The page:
Unfortunately such shows of support pass pretty much unnoticed when you're barreling across the Poplar Street Bridge on your way to Route 3 Liquors to replenish the household supply of Stag -- which is to say most of the time. But if one jingoistic doohickey on your car Supports Our Troops, it stands to reason that two jingoistic doohickeys would support 'em twice as much. Which inspired Unreal to unveil our first-ever Support Our Fucking Troops! contest.
Here's how it works: Adorn your car with as many Support Our Troops magnets as you can muster, snap a photo and mail to S.O.F.T., c/o Riverfront Times, 6358 Delmar Boulevard, Suite 200, St. Louis, MO 63130 or e-mail a jpeg to firstname.lastname@example.org (subject line "S.O.F.T.").
The reader with the most supportive ride wins an American flag thong (approximate retail value $12) and a one-way bus ticket to Fort Leonard Wood (approximate retail value $29), where he or she can Support Our Troops in person!
Local Blog o' the Week
About the blogger: Christy tags her blog as "Virtual Christy: An Analog Chick living in a Digital World." She appears to work somewhere in the BJC hospital complex, in a place she refers to as "the Institution." She's 35, takes public transportation to work and hates it if a man slips her the tongue when she's expecting a friendly peck.
Recent Highlight (November 30, 2004): I'm compiling a list of all the words and phrases I
For instance, when people use the phrase "going away" when they mean "to be eliminated." As in: "Now that the Forest Park and Carondelet routes are combined, the Carondelet line is going away.
I hate the word "luscious." It sounds especially ludicrous when uttered by a man (words that men should never say is an entirely different list, however).
The phrase "Good times" unless it is part of an entire sentence: "We have had many good times together" or "Those were some good times, eh?" I especially despise this phrase when it is uttered (or written) more than once in succession: "Good times. Good times." I start looking around for Florida. [...]
Crouch as in crotch, but "For the fifth time this week, he crouched in the shadows beneath her window waiting for her to undress, while fiddling with his crotch," is fine. Warsh for wash doesn't bother me, and I've found in my paripatetic past that this pronounciation is NOT regional (as people in Missouri would have you believe) but exists EVERYWHERE I've ever lived, which includes such cosmopolitan places as Washington DC and Los Angeles.
I have more. Especially words that just sound awful to the point that I go out of my way to use them. However, because I avoid these words, I never think of them until I hear them. Know of an Unreal-worthy local blog? Send the URL to email@example.com.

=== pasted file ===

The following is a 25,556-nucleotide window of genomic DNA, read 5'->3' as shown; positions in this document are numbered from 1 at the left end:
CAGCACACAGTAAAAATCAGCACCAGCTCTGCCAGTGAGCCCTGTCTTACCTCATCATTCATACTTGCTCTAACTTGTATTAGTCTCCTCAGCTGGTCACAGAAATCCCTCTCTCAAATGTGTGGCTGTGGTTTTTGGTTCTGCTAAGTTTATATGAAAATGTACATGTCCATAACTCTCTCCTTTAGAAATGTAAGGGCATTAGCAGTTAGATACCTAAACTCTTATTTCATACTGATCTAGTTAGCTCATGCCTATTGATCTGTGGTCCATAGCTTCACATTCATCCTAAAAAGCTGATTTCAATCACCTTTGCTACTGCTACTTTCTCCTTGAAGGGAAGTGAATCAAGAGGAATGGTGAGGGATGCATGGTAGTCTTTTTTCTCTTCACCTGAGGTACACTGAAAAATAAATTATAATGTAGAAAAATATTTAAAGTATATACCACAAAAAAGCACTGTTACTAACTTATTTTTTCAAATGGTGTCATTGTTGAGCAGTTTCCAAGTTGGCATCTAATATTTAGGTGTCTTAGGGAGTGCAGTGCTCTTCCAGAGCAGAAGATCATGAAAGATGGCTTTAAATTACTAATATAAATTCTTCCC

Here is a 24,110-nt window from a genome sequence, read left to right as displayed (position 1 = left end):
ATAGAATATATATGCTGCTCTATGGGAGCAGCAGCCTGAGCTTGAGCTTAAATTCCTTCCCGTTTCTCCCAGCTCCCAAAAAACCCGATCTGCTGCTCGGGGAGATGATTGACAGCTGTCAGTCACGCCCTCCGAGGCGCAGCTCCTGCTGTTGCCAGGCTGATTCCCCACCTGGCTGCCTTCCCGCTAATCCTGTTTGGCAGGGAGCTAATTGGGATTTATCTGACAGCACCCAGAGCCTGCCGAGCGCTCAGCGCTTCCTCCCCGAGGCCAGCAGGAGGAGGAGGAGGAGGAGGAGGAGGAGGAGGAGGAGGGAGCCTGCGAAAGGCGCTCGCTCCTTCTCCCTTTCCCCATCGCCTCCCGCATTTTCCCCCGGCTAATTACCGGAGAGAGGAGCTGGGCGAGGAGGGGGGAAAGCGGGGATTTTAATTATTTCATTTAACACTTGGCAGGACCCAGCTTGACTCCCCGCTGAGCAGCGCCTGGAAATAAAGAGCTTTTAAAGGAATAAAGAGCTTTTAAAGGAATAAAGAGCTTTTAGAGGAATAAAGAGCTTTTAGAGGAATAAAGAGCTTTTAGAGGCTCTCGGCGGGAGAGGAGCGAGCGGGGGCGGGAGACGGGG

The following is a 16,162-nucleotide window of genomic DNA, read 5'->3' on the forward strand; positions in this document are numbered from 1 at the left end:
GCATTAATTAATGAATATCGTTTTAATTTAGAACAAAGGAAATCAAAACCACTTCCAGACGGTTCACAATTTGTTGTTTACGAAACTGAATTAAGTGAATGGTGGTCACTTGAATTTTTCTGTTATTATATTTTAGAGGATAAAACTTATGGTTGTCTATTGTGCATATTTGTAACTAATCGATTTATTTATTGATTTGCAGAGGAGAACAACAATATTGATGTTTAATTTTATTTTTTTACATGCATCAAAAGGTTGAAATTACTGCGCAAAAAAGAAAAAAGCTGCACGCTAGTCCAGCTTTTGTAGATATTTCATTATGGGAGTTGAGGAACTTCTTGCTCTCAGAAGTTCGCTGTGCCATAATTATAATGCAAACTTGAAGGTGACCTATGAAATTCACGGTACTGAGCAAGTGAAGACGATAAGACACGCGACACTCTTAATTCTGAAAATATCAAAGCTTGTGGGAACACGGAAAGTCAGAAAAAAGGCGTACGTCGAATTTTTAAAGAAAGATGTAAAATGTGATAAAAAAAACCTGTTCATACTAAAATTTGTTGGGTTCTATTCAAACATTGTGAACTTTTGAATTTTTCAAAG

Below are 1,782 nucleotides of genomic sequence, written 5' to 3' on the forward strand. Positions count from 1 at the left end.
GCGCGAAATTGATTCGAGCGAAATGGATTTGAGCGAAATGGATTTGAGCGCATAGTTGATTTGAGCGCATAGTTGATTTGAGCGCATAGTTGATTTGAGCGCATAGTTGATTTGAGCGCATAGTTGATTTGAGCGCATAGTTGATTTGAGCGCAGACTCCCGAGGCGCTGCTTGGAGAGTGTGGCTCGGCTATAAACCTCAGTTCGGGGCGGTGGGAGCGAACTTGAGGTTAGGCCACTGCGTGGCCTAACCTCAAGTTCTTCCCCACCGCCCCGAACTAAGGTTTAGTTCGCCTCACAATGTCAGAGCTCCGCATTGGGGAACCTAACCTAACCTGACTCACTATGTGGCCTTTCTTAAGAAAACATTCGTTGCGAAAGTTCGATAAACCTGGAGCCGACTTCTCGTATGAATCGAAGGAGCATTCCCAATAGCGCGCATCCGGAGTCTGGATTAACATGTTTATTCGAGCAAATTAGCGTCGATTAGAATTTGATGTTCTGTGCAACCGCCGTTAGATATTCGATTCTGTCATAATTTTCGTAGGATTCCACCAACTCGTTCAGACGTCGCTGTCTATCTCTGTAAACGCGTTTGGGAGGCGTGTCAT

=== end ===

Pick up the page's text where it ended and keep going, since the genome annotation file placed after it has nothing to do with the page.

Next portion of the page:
Bearkowski on Booze
The Missouri Department of Transportation claims its new SMART (State of Missouri Alcohol Responsibility Training) program may reduce drunk-driving crashes by up to 17 percent. Long story short, SMART will train area servers how to tell the legal-age imibers from the kids and the bombed from the still-servable.
This is bad news for Missouri drinkers, says Unreal's booze-swilling alter ego Charles Bearkowski, who selected three sample SMART questions to make the point that inebriation is more nuanced than MODOT would have you believe.
Sample Question 1: Your customer is having trouble picking up her money, holding her head up, and hasn't picked up the cigarette she just lit. Is this person showing some of the signs and symptoms of an intoxicated individual?
SMART Answer: Yes.
Bearkowski Answer: Likely a hammered patron -- until you consider that perhaps: 1) she's the beneficiary of a massive trust fund and feels very, very guilty about it, 2) she's a hunchback or 3) she has just decided to quit smoking, right then and there. Until you weigh these potential situations against the SMART stereotype, you are doing your generous patrons a gross disservice -- or worse, discriminating against a hunchback (a federal crime).
Sample Question 2: Billy's behavior has changed from being quiet to urging other customers to have another drink. He is jovial, animated and very entertaining. In fact, he has one-fourth of the bar laughing. Is this person showing some of the signs and symptoms of an intoxicated individual?
SMART Answer: Yes.
Bearkowski Answer: If he were really gassed up, he'd have the entire bar laughing. Has Billy had a couple? Yes -- and that's what it takes for him to unwind. That's why they call alcohol a "social lubricant." If Billy's next steps are to down six tequila shots and proposition you for a barstool handjob, then maybe you cut him off. But until he goes there, leave him be, and pour him a reasonable amount of wine, beer or Courvoisier upon request. What a wonderful world it would be if we were all as "jovial, animated and entertaining" as Billy.
Sample Question 3: Beth is a regular customer at your bar. You notice that her personality is very outgoing and draws people to her. Tonight she has a crowd gathered as she tells a very amusing story. Would you consider this person intoxicated?
SMART Answer: No.
Bearkowski Answer: Oh, the hypocrisy. Beth and Billy both have a percentage of patrons in stitches, and yet Billy is soused and Beth is not? "Regular" is industry code for "lush we tolerate because she tips well." Beth is likely a conditioned drinker who is perpetually intoxicated just to the degree that her bartender can't distinguish Drunk Beth from Sober Beth. Be afraid of Beth. She's why cab rides should be free.
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